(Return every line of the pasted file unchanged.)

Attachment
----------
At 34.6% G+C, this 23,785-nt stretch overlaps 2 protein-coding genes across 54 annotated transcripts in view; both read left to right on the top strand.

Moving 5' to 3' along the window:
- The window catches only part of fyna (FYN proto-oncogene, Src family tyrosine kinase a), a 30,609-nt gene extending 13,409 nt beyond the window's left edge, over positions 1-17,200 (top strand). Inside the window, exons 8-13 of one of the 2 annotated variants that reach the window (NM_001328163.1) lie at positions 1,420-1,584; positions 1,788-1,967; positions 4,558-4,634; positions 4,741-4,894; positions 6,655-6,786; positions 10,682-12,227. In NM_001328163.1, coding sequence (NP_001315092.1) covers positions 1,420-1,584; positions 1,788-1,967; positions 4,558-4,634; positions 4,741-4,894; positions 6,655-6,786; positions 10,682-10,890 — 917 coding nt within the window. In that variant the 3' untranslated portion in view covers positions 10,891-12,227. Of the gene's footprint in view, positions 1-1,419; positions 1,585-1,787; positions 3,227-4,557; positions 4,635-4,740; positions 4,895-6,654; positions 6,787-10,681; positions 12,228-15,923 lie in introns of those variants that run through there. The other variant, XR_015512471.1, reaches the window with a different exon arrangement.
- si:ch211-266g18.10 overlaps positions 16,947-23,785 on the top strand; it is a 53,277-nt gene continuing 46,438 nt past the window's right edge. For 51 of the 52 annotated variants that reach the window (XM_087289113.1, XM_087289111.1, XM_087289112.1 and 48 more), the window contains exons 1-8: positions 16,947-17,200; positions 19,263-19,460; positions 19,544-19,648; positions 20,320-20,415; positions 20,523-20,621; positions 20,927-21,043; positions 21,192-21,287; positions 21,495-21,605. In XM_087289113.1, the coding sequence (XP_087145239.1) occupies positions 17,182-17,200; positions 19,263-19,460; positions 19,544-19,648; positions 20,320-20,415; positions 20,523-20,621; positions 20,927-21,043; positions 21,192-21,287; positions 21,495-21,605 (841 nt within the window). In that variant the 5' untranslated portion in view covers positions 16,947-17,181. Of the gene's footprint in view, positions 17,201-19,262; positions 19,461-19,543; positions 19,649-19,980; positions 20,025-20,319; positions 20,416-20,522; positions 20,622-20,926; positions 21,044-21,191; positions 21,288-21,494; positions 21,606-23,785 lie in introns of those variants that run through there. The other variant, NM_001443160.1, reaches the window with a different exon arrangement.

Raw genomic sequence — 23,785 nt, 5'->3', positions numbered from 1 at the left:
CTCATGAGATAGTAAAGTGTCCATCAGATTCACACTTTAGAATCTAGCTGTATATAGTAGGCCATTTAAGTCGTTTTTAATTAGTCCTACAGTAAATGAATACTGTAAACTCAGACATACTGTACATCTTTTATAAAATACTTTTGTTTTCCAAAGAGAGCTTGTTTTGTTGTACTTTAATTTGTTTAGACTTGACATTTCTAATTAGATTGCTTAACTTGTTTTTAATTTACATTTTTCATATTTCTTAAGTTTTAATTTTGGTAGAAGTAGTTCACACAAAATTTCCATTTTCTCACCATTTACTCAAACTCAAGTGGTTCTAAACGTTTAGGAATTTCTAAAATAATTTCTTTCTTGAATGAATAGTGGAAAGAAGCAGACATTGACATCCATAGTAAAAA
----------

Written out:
At 34.6% G+C, this 23,785-nt stretch overlaps 2 protein-coding genes across 54 annotated transcripts in view; both read left to right on the top strand.

Moving 5' to 3' along the window:
- The window catches only part of fyna (FYN proto-oncogene, Src family tyrosine kinase a), a 30,609-nt gene extending 13,409 nt beyond the window's left edge, over positions 1-17,200 (top strand). Inside the window, exons 8-13 of one of the 2 annotated variants that reach the window (NM_001328163.1) lie at positions 1,420-1,584; positions 1,788-1,967; positions 4,558-4,634; positions 4,741-4,894; positions 6,655-6,786; positions 10,682-12,227. In NM_001328163.1, coding sequence (NP_001315092.1) covers positions 1,420-1,584; positions 1,788-1,967; positions 4,558-4,634; positions 4,741-4,894; positions 6,655-6,786; positions 10,682-10,890 — 917 coding nt within the window. In that variant the 3' untranslated portion in view covers positions 10,891-12,227. Of the gene's footprint in view, positions 1-1,419; positions 1,585-1,787; positions 3,227-4,557; positions 4,635-4,740; positions 4,895-6,654; positions 6,787-10,681; positions 12,228-15,923 lie in introns of those variants that run through there. The other variant, XR_015512471.1, reaches the window with a different exon arrangement.
- si:ch211-266g18.10 overlaps positions 16,947-23,785 on the top strand; it is a 53,277-nt gene continuing 46,438 nt past the window's right edge. For 51 of the 52 annotated variants that reach the window (XM_087289113.1, XM_087289111.1, XM_087289112.1 and 48 more), the window contains exons 1-8: positions 16,947-17,200; positions 19,263-19,460; positions 19,544-19,648; positions 20,320-20,415; positions 20,523-20,621; positions 20,927-21,043; positions 21,192-21,287; positions 21,495-21,605. In XM_087289113.1, the coding sequence (XP_087145239.1) occupies positions 17,182-17,200; positions 19,263-19,460; positions 19,544-19,648; positions 20,320-20,415; positions 20,523-20,621; positions 20,927-21,043; positions 21,192-21,287; positions 21,495-21,605 (841 nt within the window). In that variant the 5' untranslated portion in view covers positions 16,947-17,181. Of the gene's footprint in view, positions 17,201-19,262; positions 19,461-19,543; positions 19,649-19,980; positions 20,025-20,319; positions 20,416-20,522; positions 20,622-20,926; positions 21,044-21,191; positions 21,288-21,494; positions 21,606-23,785 lie in introns of those variants that run through there. The other variant, NM_001443160.1, reaches the window with a different exon arrangement.

Raw genomic sequence — 23,785 nt, 5'->3', positions numbered from 1 at the left:
CTCATGAGATAGTAAAGTGTCCATCAGATTCACACTTTAGAATCTAGCTGTATATAGTAGGCCATTTAAGTCGTTTTTAATTAGTCCTACAGTAAATGAATACTGTAAACTCAGACATACTGTACATCTTTTATAAAATACTTTTGTTTTCCAAAGAGAGCTTGTTTTGTTGTACTTTAATTTGTTTAGACTTGACATTTCTAATTAGATTGCTTAACTTGTTTTTAATTTACATTTTTCATATTTCTTAAGTTTTAATTTTGGTAGAAGTAGTTCACACAAAATTTCCATTTTCTCACCATTTACTCAAACTCAAGTGGTTCTAAACGTTTAGGAATTTCTAAAATAATTTCTTTCTTGAATGAATAGTGGAAAGAAGCAGACATTGACATCCATAGTAAAAA